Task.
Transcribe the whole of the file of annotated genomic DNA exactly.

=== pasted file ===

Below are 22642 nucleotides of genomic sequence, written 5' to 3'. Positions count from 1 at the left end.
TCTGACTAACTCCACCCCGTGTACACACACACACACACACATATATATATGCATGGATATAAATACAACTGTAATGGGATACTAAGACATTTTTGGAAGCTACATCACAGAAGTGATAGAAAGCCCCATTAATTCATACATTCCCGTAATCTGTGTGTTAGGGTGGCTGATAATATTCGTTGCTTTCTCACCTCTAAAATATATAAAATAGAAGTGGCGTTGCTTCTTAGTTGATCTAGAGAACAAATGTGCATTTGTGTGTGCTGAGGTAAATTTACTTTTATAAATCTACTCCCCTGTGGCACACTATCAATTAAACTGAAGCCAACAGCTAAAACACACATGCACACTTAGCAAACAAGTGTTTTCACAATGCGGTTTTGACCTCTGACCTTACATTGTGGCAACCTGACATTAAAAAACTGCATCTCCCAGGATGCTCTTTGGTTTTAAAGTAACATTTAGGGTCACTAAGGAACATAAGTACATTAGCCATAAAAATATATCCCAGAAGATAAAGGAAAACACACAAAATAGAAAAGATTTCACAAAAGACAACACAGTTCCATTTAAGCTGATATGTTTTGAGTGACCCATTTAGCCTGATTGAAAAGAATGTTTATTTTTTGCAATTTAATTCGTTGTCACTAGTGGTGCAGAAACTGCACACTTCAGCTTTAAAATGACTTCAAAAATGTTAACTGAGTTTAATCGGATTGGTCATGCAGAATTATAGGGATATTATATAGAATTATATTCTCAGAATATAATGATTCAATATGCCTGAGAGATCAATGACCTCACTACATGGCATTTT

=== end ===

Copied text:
Below are 22642 nucleotides of genomic sequence, written 5' to 3'. Positions count from 1 at the left end.
TCTGACTAACTCCACCCCGTGTACACACACACACACACACATATATATATGCATGGATATAAATACAACTGTAATGGGATACTAAGACATTTTTGGAAGCTACATCACAGAAGTGATAGAAAGCCCCATTAATTCATACATTCCCGTAATCTGTGTGTTAGGGTGGCTGATAATATTCGTTGCTTTCTCACCTCTAAAATATATAAAATAGAAGTGGCGTTGCTTCTTAGTTGATCTAGAGAACAAATGTGCATTTGTGTGTGCTGAGGTAAATTTACTTTTATAAATCTACTCCCCTGTGGCACACTATCAATTAAACTGAAGCCAACAGCTAAAACACACATGCACACTTAGCAAACAAGTGTTTTCACAATGCGGTTTTGACCTCTGACCTTACATTGTGGCAACCTGACATTAAAAAACTGCATCTCCCAGGATGCTCTTTGGTTTTAAAGTAACATTTAGGGTCACTAAGGAACATAAGTACATTAGCCATAAAAATATATCCCAGAAGATAAAGGAAAACACACAAAATAGAAAAGATTTCACAAAAGACAACACAGTTCCATTTAAGCTGATATGTTTTGAGTGACCCATTTAGCCTGATTGAAAAGAATGTTTATTTTTTGCAATTTAATTCGTTGTCACTAGTGGTGCAGAAACTGCACACTTCAGCTTTAAAATGACTTCAAAAATGTTAACTGAGTTTAATCGGATTGGTCATGCAGAATTATAGGGATATTATATAGAATTATATTCTCAGAATATAATGATTCAATATGCCTGAGAGATCAATGACCTCACTACATGGCATTTT